Farewell to my Concubine
by Lilian Lee
“. . . life is just a play. Or an opera,” Lilian Lee writes in her 1992 novel of hopeless love set against the backdrop of China’s 20th century struggles. “It would be easier for all of us if we could watch only the highlights. . . but the players have no choice. Once the curtain goes up they have to perform the play from beginning to end. They have nowhere to hide.”
The two young boys who will become known as Cheng Dieyi and Duan Xiaolou meet for the first time in 1929 (the 18th year after the overthrow of China’s last emperor, Lee lets us know), as apprentices in the centuries-old art of classical Chinese opera. The school where they study singing, acting and martial arts for stage fighting is a repository for the orphaned and abandoned, the young castoffs hoping for a start in life. It’s also a place of Dickensian grimness, misery and abuse, but all in the name of art.
Originally called Xiao Douzi (Little Bean), Cheng arrives at the opera school with his opium-addicted, prostitute mother. Seeking a refuge for her nine-year-old son, the mother begs the school’s Master Guan to take the boy, extolling his beauty and intelligence. But during the master’s examination, Douzi “kept his right hand carefully hidden in his coat pocket, where he seemed to be fingering some mysterious object.”
What is it, the master demands, and is horrified to learn that Douzi has a vestigial sixth finger. The defect, the master insists, will disqualify the boy from working as an opera singer. In the uncertain political and economic circumstances prevailing in China at the time, the master has more than his pick of the brightest and most beautiful apprentices to choose from.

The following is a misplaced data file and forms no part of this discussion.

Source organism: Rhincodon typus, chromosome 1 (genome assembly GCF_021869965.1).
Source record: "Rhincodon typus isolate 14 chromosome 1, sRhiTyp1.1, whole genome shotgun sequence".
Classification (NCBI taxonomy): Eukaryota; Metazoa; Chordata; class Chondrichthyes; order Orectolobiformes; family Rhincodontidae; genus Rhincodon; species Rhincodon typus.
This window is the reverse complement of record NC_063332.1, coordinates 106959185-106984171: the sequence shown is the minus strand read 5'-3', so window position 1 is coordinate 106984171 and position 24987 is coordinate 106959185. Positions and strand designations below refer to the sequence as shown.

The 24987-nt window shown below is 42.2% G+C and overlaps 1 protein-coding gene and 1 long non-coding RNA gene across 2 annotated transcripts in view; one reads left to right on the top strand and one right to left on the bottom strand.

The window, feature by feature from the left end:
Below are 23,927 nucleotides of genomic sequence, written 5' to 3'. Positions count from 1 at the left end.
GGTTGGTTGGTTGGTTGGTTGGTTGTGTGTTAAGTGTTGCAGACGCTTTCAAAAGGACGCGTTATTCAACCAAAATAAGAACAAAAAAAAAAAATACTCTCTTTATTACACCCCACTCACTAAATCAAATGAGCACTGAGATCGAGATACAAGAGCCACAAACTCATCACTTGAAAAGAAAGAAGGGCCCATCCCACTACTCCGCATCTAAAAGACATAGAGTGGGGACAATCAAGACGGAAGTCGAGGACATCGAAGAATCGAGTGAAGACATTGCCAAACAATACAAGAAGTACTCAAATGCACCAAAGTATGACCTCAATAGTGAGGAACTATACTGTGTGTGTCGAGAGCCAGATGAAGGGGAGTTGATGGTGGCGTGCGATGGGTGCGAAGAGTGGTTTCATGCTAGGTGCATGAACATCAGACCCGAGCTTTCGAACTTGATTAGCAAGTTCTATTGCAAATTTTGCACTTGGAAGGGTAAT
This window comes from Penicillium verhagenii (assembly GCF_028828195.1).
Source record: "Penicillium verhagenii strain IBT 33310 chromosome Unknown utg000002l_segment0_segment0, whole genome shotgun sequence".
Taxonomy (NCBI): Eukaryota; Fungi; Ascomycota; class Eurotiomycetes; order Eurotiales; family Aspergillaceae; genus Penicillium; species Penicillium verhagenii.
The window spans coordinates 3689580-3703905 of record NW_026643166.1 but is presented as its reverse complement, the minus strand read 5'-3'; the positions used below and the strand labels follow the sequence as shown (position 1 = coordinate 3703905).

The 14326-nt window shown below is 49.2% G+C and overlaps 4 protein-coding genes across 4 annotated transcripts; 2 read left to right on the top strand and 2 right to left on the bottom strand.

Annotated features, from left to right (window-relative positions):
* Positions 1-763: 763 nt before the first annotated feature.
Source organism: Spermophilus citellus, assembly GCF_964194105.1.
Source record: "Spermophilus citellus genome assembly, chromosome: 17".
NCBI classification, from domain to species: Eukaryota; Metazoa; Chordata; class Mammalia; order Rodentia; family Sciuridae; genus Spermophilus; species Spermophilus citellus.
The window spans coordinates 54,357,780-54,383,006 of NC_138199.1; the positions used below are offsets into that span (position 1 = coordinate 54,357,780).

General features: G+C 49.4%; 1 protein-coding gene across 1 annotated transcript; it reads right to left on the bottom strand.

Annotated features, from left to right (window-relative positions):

Douzi’s mother flees with him to the school’s kitchen, searching desperately, but not for food.
From the kitchen, the students heard a piercing cry and find the little boy whimpering. “The cleaver had cut through flesh and bone, replacing his deformity with an open wound. But he had survived the shock. He was going to live.”
Twelve-year-old Xiaolou, then known as Xiao Shitou (Little Rock) for his head so hard he can break bricks against it, is the biggest boy at the school. He protects the wounded younger boy from the school’s bullies. And although willing to hide in the older boy’s shadow, Douzi decides initially that he’s mostly full of hot air and “wasn’t worth getting to know very well.”
“But we are still in the theater,” Lee writes. “Still, their story is not that simple. When one man loves another, it can’t be simple; and it’s hard to know how to begin. . . The lights dim again until there is nothing but a lone spotlight shining center stage. A faint creak, and the curtain parts. It is their first meeting.”
And with their 10-year contracts of apprenticeship signed, Douzi and Shitou have survived the first of the many perils that assail them during the tumultuous 20th century. The best – and worst – is still to come, as the specter of war with Japan looms over their country.
(Next Friday, Adventure classics continues a May of historical adventure with Lilian Lee’s Farewell to my Concubine.)